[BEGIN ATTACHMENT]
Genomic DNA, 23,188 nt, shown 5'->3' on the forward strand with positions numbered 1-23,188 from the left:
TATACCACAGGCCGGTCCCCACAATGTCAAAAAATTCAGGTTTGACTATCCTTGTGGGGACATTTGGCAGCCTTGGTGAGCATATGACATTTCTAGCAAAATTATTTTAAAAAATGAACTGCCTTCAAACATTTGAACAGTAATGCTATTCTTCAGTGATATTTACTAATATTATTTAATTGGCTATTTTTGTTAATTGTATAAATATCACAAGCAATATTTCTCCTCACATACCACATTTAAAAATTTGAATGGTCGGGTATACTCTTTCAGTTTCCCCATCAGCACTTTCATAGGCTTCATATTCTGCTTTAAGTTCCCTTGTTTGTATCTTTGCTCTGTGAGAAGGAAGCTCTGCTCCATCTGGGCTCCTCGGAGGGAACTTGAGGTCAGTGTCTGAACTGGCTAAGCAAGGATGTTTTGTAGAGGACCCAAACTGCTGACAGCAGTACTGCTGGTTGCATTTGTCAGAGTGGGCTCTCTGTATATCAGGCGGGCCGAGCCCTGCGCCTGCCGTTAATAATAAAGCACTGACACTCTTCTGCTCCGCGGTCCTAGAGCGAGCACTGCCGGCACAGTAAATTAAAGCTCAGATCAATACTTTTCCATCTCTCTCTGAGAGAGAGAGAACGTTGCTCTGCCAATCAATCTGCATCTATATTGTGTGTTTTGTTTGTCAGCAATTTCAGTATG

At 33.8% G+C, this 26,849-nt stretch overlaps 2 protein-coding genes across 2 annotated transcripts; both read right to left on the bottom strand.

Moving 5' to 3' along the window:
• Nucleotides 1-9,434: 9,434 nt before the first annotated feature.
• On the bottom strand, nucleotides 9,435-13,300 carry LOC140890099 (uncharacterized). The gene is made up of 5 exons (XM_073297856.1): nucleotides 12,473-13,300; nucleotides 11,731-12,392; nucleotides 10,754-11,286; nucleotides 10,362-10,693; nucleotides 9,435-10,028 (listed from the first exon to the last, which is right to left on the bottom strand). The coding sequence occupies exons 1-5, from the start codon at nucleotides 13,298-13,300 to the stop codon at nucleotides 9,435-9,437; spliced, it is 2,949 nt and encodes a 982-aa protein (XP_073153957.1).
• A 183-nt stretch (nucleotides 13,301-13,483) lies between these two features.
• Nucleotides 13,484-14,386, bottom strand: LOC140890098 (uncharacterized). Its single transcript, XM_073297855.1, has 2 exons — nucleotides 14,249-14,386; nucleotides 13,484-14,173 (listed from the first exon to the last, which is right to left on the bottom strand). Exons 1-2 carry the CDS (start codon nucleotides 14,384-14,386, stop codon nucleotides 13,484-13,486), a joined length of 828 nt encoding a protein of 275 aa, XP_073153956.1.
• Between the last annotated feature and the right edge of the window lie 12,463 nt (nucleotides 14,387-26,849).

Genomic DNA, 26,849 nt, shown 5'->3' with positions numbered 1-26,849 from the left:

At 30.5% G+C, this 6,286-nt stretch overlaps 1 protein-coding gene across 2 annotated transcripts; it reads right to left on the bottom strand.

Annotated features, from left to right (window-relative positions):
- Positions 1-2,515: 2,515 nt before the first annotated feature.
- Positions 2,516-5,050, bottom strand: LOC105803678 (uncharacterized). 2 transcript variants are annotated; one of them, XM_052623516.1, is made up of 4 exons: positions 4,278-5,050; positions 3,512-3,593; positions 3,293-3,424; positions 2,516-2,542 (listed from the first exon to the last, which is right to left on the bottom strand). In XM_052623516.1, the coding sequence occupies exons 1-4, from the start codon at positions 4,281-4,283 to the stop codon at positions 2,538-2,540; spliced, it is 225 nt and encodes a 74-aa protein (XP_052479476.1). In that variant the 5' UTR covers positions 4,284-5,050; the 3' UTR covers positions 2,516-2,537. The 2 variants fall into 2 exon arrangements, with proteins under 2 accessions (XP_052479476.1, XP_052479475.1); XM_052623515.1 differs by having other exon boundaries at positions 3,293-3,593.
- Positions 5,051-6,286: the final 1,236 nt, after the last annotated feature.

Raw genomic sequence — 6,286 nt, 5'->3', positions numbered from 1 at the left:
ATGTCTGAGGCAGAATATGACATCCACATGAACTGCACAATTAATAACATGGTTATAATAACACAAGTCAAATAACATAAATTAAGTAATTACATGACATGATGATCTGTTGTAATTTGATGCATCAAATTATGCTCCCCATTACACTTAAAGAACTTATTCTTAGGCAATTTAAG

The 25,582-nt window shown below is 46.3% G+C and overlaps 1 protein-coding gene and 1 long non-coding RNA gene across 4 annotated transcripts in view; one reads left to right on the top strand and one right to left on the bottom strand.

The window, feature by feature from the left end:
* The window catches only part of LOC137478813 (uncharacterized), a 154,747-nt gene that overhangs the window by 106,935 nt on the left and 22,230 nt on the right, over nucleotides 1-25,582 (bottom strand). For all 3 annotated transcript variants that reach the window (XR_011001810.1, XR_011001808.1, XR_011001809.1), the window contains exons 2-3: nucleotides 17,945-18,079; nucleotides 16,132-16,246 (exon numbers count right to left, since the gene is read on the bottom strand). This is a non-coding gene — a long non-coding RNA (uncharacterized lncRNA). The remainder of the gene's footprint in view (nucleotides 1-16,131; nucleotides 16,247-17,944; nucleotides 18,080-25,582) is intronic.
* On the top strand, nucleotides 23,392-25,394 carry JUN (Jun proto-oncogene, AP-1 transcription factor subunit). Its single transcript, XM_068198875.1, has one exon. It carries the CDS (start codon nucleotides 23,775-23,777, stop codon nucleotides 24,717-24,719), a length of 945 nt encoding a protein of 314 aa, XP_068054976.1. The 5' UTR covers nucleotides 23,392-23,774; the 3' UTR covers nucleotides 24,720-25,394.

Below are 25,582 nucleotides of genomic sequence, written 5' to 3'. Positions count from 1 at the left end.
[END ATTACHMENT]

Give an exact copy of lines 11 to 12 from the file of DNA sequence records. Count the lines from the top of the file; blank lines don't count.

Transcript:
At 30.5% G+C, this 6,286-nt stretch overlaps 1 protein-coding gene across 2 annotated transcripts; it reads right to left on the bottom strand.

Annotated features, from left to right (window-relative positions):